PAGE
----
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May 27, 2024

“Build Food Storage Facilities in Strategic Areas to Reduce Post-Harvest Losses,” Nnadi Urges Enugu Govt

The Director-General, Nsukka Chamber of Commerce, Industry, Mines and Agriculture, Mr Uchenna Nnadi, has advised the government of Enugu state to build food preservation facilities at strategic areas of the state to reduce post-harvest losses.

Speaking during  an interview with the press, yesterday in Enugu, he maintained that Enugu State is with the largest arable land in the South-East and also the Eastern gateway to Northern Nigeria as well as the host of the highest concentration of aggregation hubs of agro-products in Southern Nigeria, therefore the state ed appropriate storage and transport logistics for agro-products.

He said it was regrettable that, like Nigeria, Enugu State had not “reasonably built up data gathering and analyzing capacity and capability”, adding that “we simply depend on the data that the Bretton Woods institutions and other foreign institutions supply us”.

He recalled a statement credited to the Executive Director, Nigerian Stored Products Research Institute (NSPRI), Professor Olufemi Peters, that Nigeria loses more than $8.9bn (₦2.7tn) annually as a result of post-harvest food losses.

Nnadi said, “It is worse today given the worsening road network, and lack of functional extension services. Post-harvest food losses are like the death of children after weaning them of breast milk. Tackling post-harvest food losses is an emergency situation in Enugu State as in Nigeria where insecurity, outdated agro-inputs, methods and implements, and low yield per hectare are already fueling acute food shortage.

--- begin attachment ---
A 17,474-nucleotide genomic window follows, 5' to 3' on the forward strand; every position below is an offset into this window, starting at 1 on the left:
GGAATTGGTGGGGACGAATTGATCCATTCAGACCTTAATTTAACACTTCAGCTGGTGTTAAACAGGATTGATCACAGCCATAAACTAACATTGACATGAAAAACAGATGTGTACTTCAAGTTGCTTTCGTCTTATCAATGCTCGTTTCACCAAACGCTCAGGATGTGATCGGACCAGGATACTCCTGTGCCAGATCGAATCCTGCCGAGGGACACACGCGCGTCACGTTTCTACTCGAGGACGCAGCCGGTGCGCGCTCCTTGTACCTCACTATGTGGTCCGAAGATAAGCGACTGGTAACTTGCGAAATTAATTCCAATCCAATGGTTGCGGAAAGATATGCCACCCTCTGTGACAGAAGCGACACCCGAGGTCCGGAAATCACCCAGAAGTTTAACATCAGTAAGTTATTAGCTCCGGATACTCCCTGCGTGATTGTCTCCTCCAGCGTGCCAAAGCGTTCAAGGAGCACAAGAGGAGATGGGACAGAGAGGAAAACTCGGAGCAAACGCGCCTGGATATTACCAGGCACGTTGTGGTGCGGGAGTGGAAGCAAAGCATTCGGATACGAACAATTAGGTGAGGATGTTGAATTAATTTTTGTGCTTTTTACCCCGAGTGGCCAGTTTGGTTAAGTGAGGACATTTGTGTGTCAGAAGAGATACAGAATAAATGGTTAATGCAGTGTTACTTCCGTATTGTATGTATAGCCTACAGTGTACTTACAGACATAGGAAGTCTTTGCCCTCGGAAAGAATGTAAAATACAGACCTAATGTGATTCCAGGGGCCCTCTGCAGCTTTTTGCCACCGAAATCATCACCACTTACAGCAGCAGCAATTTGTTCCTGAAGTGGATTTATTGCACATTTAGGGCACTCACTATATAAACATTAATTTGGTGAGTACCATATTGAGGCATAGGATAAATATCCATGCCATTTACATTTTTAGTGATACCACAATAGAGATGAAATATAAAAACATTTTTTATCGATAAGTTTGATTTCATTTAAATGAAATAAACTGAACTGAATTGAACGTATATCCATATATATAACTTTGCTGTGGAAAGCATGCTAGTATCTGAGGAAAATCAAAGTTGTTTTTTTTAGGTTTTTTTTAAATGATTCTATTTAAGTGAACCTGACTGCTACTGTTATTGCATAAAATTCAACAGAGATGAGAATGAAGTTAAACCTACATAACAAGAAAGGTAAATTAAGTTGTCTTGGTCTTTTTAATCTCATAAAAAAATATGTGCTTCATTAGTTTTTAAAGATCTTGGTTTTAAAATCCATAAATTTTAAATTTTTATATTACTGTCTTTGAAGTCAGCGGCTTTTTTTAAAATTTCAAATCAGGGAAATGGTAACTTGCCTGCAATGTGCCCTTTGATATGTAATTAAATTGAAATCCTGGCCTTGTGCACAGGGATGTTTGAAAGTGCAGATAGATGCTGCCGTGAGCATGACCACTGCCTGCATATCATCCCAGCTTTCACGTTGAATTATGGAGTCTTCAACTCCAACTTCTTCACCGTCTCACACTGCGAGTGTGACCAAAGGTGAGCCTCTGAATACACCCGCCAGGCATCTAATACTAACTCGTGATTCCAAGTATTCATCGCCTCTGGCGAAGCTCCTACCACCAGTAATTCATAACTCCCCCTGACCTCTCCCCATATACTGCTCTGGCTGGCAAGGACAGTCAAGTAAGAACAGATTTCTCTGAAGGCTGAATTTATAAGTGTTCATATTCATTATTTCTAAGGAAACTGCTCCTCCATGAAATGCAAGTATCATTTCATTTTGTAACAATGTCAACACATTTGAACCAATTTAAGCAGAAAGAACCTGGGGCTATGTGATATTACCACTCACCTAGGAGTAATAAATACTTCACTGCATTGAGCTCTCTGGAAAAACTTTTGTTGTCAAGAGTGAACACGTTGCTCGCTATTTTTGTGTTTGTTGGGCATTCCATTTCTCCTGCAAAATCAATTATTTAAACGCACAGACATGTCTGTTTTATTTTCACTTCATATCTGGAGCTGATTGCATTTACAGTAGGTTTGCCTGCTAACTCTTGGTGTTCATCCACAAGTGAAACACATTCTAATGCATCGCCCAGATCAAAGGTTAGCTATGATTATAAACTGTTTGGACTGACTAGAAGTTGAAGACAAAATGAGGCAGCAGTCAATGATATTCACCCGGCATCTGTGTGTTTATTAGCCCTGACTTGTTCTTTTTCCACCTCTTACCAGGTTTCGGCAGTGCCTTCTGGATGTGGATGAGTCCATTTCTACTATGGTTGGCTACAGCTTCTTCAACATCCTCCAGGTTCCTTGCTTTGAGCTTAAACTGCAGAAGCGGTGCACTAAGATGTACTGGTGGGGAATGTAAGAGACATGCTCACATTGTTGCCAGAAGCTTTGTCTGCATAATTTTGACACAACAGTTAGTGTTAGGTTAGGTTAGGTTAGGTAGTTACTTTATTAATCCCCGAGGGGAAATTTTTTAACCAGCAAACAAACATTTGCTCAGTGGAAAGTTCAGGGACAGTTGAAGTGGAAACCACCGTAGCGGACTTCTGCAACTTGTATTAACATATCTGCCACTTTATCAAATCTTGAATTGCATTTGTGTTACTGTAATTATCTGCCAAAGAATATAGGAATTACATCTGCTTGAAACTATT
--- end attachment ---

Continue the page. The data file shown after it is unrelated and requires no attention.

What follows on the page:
“Post-harvest food losses also transpose food export to food import, thus worsening Nigeria’s GDP, inflation and currency stability. In the latest ranking, Enugu State is the least in terms of GDP in Southeast Nigeria. This is unacceptable for a blessed gateway state.”

He suggested an integrated approach to the post-harvest food losses in Enugu State, noting that the approach involved identifying factor endowments across the state, carving them into clusters, and developing integrated development plans to optimize global value chains from these clusters.

According to him, “any agro-product will have its primary, secondary and tertiary value chains planned, designed and implemented across the areas of comparative advantage in the state. 

“It will also include building modern storage facilities with adequate ventilation, temperature control, and pest management; investing in processing and preservation technologies to extend shelf life and reduce spoilage; and developing and implementing policies that support post-harvest management, such as tax incentives for investors and subsidies for farmers.”

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